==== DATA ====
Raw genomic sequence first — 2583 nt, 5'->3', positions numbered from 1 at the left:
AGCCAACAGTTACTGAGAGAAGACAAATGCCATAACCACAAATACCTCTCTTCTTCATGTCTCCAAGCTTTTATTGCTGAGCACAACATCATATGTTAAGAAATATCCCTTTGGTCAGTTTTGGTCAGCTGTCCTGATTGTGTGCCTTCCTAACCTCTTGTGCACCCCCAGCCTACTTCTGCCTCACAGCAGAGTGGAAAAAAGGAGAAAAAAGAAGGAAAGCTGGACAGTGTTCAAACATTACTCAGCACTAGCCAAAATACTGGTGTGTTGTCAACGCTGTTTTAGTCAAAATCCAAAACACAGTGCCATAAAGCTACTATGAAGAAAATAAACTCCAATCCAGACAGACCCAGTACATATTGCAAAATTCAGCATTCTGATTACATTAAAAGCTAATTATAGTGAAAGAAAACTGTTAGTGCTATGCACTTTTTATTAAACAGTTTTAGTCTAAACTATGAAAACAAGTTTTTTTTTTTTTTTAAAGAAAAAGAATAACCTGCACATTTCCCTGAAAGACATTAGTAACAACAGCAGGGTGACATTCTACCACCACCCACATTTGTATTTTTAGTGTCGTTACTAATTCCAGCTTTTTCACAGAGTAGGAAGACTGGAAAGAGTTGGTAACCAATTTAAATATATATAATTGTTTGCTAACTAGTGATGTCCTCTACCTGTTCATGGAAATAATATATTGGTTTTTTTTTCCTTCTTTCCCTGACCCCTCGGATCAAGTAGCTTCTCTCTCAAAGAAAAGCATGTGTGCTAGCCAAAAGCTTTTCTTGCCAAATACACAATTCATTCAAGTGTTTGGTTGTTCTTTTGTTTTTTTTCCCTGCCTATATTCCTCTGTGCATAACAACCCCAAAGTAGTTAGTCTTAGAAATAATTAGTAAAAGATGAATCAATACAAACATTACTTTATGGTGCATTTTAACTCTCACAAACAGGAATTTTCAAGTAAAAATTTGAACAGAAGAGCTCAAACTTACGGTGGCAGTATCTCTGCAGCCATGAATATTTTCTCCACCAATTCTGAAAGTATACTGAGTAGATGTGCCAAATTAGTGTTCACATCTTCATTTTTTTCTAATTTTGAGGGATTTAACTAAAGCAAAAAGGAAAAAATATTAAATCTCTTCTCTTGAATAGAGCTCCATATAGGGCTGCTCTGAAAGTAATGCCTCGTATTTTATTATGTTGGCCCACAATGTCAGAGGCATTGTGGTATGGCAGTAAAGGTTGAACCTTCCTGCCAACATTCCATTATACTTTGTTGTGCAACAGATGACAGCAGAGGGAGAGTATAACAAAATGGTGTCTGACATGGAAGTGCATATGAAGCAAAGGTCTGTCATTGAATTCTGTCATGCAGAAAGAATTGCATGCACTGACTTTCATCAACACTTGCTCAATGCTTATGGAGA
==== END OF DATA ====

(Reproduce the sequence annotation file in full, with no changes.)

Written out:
Raw genomic sequence first — 2583 nt, 5'->3', positions numbered from 1 at the left:
AGCCAACAGTTACTGAGAGAAGACAAATGCCATAACCACAAATACCTCTCTTCTTCATGTCTCCAAGCTTTTATTGCTGAGCACAACATCATATGTTAAGAAATATCCCTTTGGTCAGTTTTGGTCAGCTGTCCTGATTGTGTGCCTTCCTAACCTCTTGTGCACCCCCAGCCTACTTCTGCCTCACAGCAGAGTGGAAAAAAGGAGAAAAAAGAAGGAAAGCTGGACAGTGTTCAAACATTACTCAGCACTAGCCAAAATACTGGTGTGTTGTCAACGCTGTTTTAGTCAAAATCCAAAACACAGTGCCATAAAGCTACTATGAAGAAAATAAACTCCAATCCAGACAGACCCAGTACATATTGCAAAATTCAGCATTCTGATTACATTAAAAGCTAATTATAGTGAAAGAAAACTGTTAGTGCTATGCACTTTTTATTAAACAGTTTTAGTCTAAACTATGAAAACAAGTTTTTTTTTTTTTTTAAAGAAAAAGAATAACCTGCACATTTCCCTGAAAGACATTAGTAACAACAGCAGGGTGACATTCTACCACCACCCACATTTGTATTTTTAGTGTCGTTACTAATTCCAGCTTTTTCACAGAGTAGGAAGACTGGAAAGAGTTGGTAACCAATTTAAATATATATAATTGTTTGCTAACTAGTGATGTCCTCTACCTGTTCATGGAAATAATATATTGGTTTTTTTTTCCTTCTTTCCCTGACCCCTCGGATCAAGTAGCTTCTCTCTCAAAGAAAAGCATGTGTGCTAGCCAAAAGCTTTTCTTGCCAAATACACAATTCATTCAAGTGTTTGGTTGTTCTTTTGTTTTTTTTCCCTGCCTATATTCCTCTGTGCATAACAACCCCAAAGTAGTTAGTCTTAGAAATAATTAGTAAAAGATGAATCAATACAAACATTACTTTATGGTGCATTTTAACTCTCACAAACAGGAATTTTCAAGTAAAAATTTGAACAGAAGAGCTCAAACTTACGGTGGCAGTATCTCTGCAGCCATGAATATTTTCTCCACCAATTCTGAAAGTATACTGAGTAGATGTGCCAAATTAGTGTTCACATCTTCATTTTTTTCTAATTTTGAGGGATTTAACTAAAGCAAAAAGGAAAAAATATTAAATCTCTTCTCTTGAATAGAGCTCCATATAGGGCTGCTCTGAAAGTAATGCCTCGTATTTTATTATGTTGGCCCACAATGTCAGAGGCATTGTGGTATGGCAGTAAAGGTTGAACCTTCCTGCCAACATTCCATTATACTTTGTTGTGCAACAGATGACAGCAGAGGGAGAGTATAACAAAATGGTGTCTGACATGGAAGTGCATATGAAGCAAAGGTCTGTCATTGAATTCTGTCATGCAGAAAGAATTGCATGCACTGACTTTCATCAACACTTGCTCAATGCTTATGGAGA